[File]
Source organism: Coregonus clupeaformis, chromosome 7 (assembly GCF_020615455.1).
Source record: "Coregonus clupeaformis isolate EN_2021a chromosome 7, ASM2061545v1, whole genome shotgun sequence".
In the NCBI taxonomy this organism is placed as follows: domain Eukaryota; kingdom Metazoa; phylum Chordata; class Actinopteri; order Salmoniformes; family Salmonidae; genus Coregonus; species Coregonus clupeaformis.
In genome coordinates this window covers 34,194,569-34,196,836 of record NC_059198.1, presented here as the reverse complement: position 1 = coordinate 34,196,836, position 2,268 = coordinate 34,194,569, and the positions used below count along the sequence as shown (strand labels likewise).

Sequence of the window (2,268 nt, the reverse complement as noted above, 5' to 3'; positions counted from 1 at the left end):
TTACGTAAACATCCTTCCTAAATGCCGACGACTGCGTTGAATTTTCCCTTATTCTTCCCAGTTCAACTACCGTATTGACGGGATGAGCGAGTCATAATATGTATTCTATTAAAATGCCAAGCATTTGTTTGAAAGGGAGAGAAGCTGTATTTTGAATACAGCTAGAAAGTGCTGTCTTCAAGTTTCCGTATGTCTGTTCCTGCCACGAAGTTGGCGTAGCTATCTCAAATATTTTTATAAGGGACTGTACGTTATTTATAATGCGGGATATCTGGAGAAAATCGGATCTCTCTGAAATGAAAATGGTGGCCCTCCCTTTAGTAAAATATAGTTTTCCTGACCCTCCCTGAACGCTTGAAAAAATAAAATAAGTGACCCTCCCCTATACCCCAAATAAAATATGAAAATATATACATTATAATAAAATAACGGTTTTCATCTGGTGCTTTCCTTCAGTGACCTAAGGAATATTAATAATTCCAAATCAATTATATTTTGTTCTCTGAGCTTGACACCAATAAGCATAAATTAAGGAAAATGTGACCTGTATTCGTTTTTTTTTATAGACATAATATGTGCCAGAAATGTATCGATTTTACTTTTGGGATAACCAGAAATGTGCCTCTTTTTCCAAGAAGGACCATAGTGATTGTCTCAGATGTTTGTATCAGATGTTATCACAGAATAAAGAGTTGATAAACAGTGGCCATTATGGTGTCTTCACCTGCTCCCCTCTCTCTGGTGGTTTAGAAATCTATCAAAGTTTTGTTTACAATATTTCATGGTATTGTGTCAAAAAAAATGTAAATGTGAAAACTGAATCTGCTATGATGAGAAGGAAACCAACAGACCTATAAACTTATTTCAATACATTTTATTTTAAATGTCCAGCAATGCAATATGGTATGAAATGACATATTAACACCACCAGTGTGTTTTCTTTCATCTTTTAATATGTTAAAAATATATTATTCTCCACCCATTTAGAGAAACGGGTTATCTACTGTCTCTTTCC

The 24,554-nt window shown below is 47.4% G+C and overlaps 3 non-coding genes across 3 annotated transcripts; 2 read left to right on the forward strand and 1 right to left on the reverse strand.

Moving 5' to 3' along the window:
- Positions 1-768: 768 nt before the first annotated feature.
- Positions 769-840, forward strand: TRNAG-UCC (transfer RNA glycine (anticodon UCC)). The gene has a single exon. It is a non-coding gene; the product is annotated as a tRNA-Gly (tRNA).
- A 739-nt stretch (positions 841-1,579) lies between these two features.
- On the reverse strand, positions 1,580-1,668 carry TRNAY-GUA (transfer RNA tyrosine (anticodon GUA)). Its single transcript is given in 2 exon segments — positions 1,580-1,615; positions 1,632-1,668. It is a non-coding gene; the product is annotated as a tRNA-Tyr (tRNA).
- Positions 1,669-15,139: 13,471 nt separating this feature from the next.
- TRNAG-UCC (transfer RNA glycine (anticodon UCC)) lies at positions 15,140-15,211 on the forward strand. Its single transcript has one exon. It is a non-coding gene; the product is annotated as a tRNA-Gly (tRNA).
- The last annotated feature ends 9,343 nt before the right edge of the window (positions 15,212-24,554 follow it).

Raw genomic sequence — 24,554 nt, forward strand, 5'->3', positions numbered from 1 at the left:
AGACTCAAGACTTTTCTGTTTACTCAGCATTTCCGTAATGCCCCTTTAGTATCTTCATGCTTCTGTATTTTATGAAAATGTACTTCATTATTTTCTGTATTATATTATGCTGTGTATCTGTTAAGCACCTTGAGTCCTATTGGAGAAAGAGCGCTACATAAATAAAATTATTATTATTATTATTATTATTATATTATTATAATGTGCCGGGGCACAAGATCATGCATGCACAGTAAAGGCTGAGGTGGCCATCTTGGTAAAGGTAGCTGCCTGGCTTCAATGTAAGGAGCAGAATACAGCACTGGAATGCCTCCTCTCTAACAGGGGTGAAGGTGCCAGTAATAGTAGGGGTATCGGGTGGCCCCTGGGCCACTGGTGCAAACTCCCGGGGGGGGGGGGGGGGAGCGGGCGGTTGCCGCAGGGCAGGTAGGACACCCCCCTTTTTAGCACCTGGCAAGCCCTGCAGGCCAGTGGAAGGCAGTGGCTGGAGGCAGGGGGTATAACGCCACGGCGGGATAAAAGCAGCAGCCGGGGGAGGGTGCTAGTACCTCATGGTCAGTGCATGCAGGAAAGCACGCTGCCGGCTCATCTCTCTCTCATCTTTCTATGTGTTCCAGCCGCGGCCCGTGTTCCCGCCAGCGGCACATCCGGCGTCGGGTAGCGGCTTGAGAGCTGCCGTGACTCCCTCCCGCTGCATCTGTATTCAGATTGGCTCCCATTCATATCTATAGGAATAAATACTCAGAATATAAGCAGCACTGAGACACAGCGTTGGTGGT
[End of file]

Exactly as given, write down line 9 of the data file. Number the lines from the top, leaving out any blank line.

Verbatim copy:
- Positions 1-768: 768 nt before the first annotated feature.